We all could use a little good news considering these times.

On Friday morning, the radio blared of a murder of a pregnant woman, shortages of baby formula and food, high inflation levels and record-breaking gas price prices. And anyone that has a 401K or an IRA knows how much joy the last couple of months have been.

It’s downright depressing and you wonder where the joy in life has gone.

But every now and then you are rewarded by something small and maybe some of your faith in humanity is rewarded.

On May 3, it happened in a Major League ballpark north of the border.

Deep in the left-field bleachers of Toronto’s Rogers Centre, sat nine-year-old Derek Rodriguez with his family. In a sea of Blue Jays fans, Rodriguez had on a T-shirt with the number and name of his favorite player and opponent that night — the No. 99 of New York Yankees slugger Aaron Judge.

So as luck — or maybe divine intervention — would have it, something special happened that night.

In the top of the sixth inning, Judge launched a drive into the second deck that landed a couple yards from Rodriguez.

Blue Jays fan Mike Lanzillotta came up with the ball and started to celebrate, but turned and gave the ball to Rodriguez. The youngster immediately burst into tears and threw a hug around Lanzillotta — like an embrace that you would see a soldier receive after a long tour of duty.

The whole thing was caught on the television broadcast and immediately went viral. It was the kind of thing that brought a tear to your eye, like when Kevin Costner’s character Ray Kinsella asks his dad to have a catch at the end of “Field of Dreams.”

It was a great moment, but it didn’t end there.

The following evening, the Yankees invited Rodriguez and his family, along with Lanzillotta and his wife back to the stadium.

In the Yankees dugout prior to the game, Rodriquez got to meet his hero. In awe, the youngster once again cried tears of joy and threw a hug around the waist of the 6-foot-7 Judge.

The Yankees slugger squatted down and interacted with both Derek, who still had on his No. 99 shirt, and his younger brother Cesar. He shook hands and spoke with Lanzillotta.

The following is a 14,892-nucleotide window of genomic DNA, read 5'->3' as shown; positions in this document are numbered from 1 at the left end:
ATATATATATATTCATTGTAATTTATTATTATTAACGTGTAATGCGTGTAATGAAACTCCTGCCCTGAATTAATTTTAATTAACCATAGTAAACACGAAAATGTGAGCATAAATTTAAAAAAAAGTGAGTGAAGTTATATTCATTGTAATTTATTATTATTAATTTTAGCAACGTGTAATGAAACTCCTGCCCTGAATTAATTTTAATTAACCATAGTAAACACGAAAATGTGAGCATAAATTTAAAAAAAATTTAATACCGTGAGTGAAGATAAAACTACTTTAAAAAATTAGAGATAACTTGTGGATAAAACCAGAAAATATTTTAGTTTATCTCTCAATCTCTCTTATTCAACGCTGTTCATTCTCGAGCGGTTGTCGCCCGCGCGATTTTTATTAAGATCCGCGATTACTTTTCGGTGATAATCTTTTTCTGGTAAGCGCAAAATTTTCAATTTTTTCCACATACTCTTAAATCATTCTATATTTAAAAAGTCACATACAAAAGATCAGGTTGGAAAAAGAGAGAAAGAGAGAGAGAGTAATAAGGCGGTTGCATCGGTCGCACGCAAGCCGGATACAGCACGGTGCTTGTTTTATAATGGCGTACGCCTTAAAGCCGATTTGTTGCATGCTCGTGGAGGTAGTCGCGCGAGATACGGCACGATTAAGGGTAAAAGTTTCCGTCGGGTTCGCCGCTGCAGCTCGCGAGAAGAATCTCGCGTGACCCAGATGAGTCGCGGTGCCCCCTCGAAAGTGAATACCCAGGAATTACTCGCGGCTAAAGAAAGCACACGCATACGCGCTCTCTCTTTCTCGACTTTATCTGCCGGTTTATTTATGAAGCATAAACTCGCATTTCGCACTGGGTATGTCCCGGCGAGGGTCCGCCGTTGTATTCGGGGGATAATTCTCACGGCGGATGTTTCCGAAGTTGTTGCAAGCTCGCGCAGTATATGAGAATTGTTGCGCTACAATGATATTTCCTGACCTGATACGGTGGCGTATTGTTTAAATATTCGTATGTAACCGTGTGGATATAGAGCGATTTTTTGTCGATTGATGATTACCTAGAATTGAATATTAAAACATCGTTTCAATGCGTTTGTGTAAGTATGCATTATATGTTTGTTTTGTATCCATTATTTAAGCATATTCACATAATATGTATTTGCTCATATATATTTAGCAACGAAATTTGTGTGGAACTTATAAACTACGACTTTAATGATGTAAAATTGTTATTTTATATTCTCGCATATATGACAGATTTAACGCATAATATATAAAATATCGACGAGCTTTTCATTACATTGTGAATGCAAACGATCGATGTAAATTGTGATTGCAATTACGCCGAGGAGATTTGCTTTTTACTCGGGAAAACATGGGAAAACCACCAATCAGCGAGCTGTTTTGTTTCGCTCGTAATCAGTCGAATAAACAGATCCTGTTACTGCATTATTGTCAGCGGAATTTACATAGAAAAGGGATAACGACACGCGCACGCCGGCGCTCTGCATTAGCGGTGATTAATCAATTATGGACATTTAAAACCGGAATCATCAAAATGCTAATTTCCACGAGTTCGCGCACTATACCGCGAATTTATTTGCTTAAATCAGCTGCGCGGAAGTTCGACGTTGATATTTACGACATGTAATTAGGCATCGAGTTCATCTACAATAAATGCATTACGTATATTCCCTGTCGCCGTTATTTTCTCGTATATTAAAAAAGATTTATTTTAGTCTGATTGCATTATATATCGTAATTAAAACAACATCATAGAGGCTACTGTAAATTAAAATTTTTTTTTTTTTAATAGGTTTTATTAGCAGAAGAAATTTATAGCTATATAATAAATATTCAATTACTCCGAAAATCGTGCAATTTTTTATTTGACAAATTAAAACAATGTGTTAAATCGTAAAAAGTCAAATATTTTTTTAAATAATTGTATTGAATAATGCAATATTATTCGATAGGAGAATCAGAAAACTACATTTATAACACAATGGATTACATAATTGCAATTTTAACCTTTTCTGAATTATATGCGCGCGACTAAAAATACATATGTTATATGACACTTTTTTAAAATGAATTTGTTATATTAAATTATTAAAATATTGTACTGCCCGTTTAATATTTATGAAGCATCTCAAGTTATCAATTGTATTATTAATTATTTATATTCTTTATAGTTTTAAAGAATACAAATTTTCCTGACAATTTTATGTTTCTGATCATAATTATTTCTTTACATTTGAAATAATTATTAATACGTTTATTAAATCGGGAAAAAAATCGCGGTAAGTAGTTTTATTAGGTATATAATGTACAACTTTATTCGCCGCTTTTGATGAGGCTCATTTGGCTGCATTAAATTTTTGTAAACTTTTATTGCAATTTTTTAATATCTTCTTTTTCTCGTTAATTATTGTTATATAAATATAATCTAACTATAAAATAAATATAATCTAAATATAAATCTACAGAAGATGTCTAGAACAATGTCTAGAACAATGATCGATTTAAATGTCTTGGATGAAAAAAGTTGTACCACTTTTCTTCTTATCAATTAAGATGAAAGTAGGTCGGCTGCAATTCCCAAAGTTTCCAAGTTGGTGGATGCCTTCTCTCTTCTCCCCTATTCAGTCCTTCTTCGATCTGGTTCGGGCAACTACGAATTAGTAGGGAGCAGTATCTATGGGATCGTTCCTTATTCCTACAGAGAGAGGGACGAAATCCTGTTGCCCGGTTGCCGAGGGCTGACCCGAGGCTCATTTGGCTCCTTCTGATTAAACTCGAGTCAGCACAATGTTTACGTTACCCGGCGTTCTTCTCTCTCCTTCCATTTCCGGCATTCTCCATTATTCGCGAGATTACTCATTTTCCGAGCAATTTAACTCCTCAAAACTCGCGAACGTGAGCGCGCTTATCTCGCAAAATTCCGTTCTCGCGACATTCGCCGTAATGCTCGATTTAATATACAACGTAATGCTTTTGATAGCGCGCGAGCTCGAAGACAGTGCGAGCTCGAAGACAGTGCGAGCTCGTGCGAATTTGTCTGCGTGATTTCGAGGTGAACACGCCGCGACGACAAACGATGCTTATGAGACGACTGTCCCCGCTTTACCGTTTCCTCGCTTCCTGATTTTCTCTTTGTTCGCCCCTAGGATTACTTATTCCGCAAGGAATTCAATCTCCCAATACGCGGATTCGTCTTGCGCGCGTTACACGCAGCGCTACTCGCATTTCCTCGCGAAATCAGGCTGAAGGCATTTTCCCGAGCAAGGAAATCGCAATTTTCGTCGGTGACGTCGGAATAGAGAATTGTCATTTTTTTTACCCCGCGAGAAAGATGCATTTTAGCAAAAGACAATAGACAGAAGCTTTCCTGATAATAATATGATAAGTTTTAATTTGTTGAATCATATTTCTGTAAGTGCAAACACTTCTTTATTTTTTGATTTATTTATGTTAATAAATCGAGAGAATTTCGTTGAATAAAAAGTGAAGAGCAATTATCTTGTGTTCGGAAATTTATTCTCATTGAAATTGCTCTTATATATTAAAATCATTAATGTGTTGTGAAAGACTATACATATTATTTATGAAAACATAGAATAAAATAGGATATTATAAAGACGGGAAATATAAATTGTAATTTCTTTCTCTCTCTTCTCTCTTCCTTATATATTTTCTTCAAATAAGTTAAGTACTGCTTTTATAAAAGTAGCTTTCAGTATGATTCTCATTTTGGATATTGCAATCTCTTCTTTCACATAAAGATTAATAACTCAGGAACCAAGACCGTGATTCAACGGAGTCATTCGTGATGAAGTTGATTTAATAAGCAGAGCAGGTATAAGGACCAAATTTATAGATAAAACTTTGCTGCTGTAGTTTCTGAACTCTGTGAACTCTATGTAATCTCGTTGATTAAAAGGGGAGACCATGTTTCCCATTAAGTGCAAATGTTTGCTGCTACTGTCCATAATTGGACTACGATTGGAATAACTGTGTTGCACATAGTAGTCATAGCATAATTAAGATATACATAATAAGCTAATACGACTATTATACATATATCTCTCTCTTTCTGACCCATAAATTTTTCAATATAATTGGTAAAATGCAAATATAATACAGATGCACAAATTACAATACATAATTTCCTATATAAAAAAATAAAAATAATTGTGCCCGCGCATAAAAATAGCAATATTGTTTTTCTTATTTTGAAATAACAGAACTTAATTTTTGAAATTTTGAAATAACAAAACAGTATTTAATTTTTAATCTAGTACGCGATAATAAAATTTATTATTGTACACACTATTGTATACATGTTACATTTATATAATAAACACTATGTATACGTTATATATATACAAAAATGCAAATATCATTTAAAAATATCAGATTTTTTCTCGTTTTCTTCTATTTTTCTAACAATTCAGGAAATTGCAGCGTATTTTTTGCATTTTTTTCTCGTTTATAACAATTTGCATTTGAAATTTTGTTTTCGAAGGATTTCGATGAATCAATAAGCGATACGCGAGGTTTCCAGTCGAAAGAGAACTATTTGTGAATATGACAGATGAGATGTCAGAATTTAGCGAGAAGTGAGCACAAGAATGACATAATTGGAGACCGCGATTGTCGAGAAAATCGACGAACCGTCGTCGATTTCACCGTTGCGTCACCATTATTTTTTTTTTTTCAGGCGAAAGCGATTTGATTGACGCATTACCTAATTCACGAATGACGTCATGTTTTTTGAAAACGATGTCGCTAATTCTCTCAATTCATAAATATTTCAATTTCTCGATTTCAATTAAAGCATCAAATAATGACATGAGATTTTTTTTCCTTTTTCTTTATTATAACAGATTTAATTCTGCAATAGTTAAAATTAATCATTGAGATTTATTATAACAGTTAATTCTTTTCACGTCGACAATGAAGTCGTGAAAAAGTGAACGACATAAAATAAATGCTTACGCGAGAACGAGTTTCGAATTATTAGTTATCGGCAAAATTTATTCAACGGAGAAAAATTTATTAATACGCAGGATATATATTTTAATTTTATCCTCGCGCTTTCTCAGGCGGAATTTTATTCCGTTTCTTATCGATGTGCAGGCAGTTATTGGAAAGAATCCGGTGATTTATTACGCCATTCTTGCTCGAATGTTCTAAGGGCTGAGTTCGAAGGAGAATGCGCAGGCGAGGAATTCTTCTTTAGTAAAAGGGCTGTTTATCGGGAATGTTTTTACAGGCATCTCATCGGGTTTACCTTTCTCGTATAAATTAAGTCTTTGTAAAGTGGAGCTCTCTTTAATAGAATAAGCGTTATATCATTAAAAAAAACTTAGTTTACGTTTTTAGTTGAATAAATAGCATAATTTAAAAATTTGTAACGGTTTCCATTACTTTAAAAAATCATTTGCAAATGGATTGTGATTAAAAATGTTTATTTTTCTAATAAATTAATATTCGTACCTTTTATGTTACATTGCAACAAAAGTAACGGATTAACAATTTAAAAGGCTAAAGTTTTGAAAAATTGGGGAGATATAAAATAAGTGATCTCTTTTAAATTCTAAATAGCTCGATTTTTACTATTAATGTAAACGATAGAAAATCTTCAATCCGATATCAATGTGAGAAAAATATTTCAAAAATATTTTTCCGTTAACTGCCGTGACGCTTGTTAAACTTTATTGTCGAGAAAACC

Judge would sign the home run ball that Rodriquez clutched and presented him with the pair of batting gloves. Lanzillotta also received a pair of batting gloves.

“That still gives me goosebumps to this day, to see little kids wearing my number, wearing my jersey,” Judge told reporters. “I used to be in his position, that little kid, rooting on my favorite players and teams. That was a pretty cool moment that I definitely won’t forget.”

Derek’s father, a native Venezuelan, has always been a Yankees fan and you can guess who his child is named after (hint: a Hall of Fame shortstop who wore pinstripes). Also touched, Yankees infielder Gleyber Torres, a Venezuela native, stopped by and signed a ball for Derek.

Lanzillotta, the father of two small children, was rewarded for his kindness as well. Blue Jays standout George Springer presented him with a pair of signed home and away Toronto jerseys.

And so two people who had never seen each other before last week, who come from way different backgrounds and who were rooting for different sides came together thanks to a gesture of kindness and gratitude.

Derek now calls Lanzillotta his “best friend” and the two plan to stay in touch.

That’s what sports can do in bringing people together and inspiring us to kindness. Some athletes, and their team’s public relations staff, get it.

There a plenty athletes out there who are performing these acts of kindness that aren’t caught on TV or splashed all over YouTube.

Instead, we often accentuate the negative with sports and that’s a shame.

With all of the world’s problems these days and the bickering that’s going on, we could stand a few more selfless acts. You never know how much a small gesture will affect one person and sometimes many more.

Joy, hugs, inspiration and friends, who couldn’t use more of those?

(0) comments

Welcome to the discussion.

Keep it Clean. Please avoid obscene, vulgar, lewd, racist or sexually-oriented language.
Don't Threaten. Threats of harming another person will not be tolerated.
Be Truthful. Don't knowingly lie about anyone or anything.
Be Nice. No racism, sexism or any sort of -ism that is degrading to another person.
Be Proactive. Use the 'Report' link on each comment to let us know of abusive posts.
Share with Us. We'd love to hear eyewitness accounts, the history behind an article.
Stay on topic. The comment section is for remarks specifically regarding the article or opinion piece. It is not a forum to attack someone with another perspective. If you disagree with a commenter, civilly provide your reasons why. Comments will be sent to a moderator for approval or denial before they are posted.